Productivity

The benefits of rewards: Improve employee morale this holiday season

Jeff Haden
Business Journalist

Jeff Haden is a bestselling ghostwriter, speaker, Inc. Magazine contributing editor, and LinkedIn Influencer

Jeff Haden
Business Journalist

Jeff Haden is a bestselling ghostwriter, speaker, Inc. Magazine contributing editor, and LinkedIn Influencer

Coming to the end of the year can mean impending deadlines and a huge upturn in activity, especially for retailers. That means the holiday period might feel like it’s all about making the numbers.

This holiday season, there are some other numbers that should gain your attention. According to recent studies, when employees feel their company has strong recognition practices, 87 per cent feel a strong relationship with their immediate supervisor. And over 70 per cent of employees who receive some form of appreciation say they’re happy with their jobs.

Contrast that with employees who don’t feel recognised: barely half report enjoying a strong relationship with their supervisor, and only 39 per cent say they’re happy with their jobs.

But it’s not too late to turn things around: the same study found that the percentage of employees who feel satisfied with their job rose 31 percentage points once employees who did not feel recognised were shown appreciation.

And there’s even better news: you don’t need to implement a formal program, like identifying the “Employee of the Month.” Employees quickly sniff out the insincerity of canned recognition programs, causing your best intentions to do more harm than good.

To make your employees feel appreciated, and to give them the recognition and praise they deserve:

A close up image of a person handing a present covered in red and white spotted paper

Make it immediate

The longer you wait to recognise performance or achievement, the less impact that praise has on the employee’s morale and satisfaction. Don’t wait, don’t plan, don’t add it to your to-do list – say something right away. Right now is never too soon.

Be precise

General praise is good… but detailed, thorough, and specific praise is awesome. I appreciate when you tell me I did a good job, but I love when you tell me exactly what I did that made such a huge difference. “You did a good job handling that irate customer,” is nice, but, “You were very patient when that customer ranted about her problem. You let her vent, and then you showed that you had been listening by realising that what she really needed was…” is better.

That way your employees feel appreciated – and noticed – but your feedback will also indicate how you want them to perform in similar situations in the future. 

Be sincere

I once had a boss who, like clockwork, walked around the plant at a specific day and time. He said nice (if generic) things to the employees he wandered near, but it was obvious he was doing something he thought he should do. It was a task he needed to complete, and he did.

You can imagine how we felt about that.

Only praise employees when you mean it. When you pay lip service to recognition and appreciation, everyone can tell.  

Actively work to catch people doing great things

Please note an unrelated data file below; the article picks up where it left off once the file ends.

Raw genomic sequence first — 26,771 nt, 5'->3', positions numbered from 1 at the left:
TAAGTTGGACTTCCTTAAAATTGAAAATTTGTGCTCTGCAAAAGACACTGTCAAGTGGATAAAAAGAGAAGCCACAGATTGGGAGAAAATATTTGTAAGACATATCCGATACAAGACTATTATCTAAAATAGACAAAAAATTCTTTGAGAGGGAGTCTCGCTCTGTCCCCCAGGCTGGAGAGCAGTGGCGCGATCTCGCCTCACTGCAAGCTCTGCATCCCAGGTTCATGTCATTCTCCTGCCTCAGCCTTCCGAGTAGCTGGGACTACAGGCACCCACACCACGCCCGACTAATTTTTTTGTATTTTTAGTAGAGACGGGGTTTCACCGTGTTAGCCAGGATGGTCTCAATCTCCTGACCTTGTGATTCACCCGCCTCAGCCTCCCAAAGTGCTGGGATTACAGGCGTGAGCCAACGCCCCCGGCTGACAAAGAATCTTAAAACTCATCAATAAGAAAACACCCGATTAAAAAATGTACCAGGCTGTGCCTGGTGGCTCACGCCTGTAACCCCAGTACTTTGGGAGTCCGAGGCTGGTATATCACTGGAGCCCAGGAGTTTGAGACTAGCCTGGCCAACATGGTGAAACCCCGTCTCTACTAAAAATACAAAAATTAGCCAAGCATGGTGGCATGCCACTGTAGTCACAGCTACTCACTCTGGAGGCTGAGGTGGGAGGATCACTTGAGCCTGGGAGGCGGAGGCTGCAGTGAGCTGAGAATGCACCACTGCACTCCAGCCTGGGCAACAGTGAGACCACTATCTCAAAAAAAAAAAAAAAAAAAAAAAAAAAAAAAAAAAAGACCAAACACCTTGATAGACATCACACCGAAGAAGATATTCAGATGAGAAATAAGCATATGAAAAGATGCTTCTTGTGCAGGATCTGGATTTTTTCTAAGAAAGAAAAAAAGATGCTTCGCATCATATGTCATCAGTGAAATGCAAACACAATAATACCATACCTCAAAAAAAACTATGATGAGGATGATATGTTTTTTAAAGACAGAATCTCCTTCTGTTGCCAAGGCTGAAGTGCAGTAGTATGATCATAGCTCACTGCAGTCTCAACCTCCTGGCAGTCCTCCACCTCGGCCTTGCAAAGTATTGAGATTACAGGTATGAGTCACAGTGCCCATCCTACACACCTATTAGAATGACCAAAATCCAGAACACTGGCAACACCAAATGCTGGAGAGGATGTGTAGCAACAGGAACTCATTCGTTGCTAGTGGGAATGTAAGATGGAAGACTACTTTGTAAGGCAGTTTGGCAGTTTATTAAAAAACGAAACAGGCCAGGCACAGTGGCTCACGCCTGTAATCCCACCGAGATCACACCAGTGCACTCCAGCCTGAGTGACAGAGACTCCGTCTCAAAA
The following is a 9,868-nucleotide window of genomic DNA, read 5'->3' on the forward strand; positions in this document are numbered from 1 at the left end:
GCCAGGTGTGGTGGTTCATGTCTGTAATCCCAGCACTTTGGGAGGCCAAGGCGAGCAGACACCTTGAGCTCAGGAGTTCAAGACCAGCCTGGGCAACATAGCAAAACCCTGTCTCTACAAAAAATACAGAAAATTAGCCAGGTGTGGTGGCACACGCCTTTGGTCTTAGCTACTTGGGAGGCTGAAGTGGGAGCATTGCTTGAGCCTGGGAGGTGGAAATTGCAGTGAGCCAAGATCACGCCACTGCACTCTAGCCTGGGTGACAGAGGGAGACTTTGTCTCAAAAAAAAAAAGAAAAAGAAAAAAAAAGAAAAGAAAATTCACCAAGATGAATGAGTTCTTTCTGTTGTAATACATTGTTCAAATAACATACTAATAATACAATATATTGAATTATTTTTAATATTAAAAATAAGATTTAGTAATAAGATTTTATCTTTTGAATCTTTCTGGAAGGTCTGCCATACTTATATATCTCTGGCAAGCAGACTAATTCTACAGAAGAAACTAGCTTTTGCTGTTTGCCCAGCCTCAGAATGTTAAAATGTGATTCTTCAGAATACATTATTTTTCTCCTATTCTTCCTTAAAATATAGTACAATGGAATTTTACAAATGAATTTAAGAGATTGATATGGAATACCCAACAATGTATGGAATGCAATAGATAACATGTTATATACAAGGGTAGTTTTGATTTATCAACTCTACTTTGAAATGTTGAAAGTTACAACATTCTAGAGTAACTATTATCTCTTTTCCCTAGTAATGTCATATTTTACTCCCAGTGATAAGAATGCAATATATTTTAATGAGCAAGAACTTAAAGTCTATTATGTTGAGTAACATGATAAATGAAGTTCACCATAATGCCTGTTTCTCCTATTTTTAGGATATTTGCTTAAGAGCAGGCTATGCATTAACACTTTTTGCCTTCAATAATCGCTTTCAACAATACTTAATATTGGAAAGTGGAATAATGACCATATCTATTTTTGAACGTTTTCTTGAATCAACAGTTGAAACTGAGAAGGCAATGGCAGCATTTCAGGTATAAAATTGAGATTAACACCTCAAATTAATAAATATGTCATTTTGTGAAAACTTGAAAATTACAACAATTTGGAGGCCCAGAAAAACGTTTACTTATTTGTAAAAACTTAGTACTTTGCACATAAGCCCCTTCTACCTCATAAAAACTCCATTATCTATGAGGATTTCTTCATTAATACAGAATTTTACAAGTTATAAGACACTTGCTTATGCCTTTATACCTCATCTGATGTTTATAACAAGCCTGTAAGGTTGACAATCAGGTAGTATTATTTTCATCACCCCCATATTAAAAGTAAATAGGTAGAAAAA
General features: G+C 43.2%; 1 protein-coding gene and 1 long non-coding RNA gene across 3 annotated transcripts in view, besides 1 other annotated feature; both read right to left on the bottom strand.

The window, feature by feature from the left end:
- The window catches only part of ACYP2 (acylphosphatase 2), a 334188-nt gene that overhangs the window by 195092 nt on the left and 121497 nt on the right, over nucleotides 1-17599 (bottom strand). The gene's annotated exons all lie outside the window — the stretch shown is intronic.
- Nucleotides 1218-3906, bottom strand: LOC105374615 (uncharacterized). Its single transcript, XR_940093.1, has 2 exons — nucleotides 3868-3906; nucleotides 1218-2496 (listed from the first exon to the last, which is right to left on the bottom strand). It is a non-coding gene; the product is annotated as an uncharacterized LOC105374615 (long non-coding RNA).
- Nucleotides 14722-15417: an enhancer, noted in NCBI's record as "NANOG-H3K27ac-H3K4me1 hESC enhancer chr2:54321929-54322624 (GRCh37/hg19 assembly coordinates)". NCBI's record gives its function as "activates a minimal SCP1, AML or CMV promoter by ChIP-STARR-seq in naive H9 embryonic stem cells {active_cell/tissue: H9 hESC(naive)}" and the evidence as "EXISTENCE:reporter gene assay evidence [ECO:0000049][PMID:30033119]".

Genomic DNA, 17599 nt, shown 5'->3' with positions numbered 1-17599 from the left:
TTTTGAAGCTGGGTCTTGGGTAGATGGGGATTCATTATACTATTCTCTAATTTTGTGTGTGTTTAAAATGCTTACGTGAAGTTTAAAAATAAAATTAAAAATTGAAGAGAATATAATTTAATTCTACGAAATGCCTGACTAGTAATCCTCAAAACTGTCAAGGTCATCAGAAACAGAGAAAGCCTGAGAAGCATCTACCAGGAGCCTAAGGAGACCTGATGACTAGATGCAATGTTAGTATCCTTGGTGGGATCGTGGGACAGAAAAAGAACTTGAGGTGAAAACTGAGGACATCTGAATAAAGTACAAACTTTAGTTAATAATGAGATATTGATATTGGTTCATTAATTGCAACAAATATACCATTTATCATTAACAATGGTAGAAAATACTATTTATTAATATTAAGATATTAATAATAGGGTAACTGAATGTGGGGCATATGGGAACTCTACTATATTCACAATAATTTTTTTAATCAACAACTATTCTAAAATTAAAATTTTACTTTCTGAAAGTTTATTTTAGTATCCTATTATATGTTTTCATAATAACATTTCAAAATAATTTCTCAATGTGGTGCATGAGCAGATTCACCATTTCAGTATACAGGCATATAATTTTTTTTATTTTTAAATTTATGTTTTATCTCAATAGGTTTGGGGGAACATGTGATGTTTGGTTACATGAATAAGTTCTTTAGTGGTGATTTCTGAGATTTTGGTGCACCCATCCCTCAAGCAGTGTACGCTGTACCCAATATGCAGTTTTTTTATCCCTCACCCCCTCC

I know: you’re a focused, on point, problem-solving machine. That’s great – but that also means you spend most of your time looking for things to improve.

Occasionally, flip that around and look for things that are done well… and then praise the people doing them well. You’ll be surprised by how well your employees actually perform – and by how much better they’ll perform when they feel better about their jobs. 

And recognise less stellar performers, too

Recognising superstars is easy; they’re constantly performing well. (Of course I could argue that one of the reasons they’re great performers is because they receive lots of praise.)

But sometimes praise and recognition is exactly what sub-par employees need to elevate their games. Instead of only providing “constructive” feedback, work hard to catch them doing something well, and immediately offer a quick word of praise. Everyone works harder when they feel appreciated, be the boss that genuinely appreciates.

Build a culture of recognition

While it might sound cheesy, a boss of mine started our management meetings by requiring every supervisor to briefly share two quick examples of employees we had recognised or praised that day. I can’t say we loved it at first, but the expectation did change our behavior – and our attitude about praise.

It’s a cliché, but “you are what you measure” is also true. Start to measure the amount of recognition delivered by the people you expect to provide it, and they will soon meet those expectations – and your employees and your company will benefit.

But most of all...

Never forget that people are individuals. No two people respond the same way to praise. Some will appreciate being recognised publicly. Others hate to be the focus of attention but enjoy a private word.  

It’s your job to know your employees – and to know what kind of recognition and praise makes the greatest impact on each of them. As you go into this holiday season – and the next year – work hard to find out how to make each of your employees feel appreciated, and recognised, and like an integral part of your team.

Staying on the same page as your employees can make work that much easier.

Read our 4 Ways To Foster Feedback

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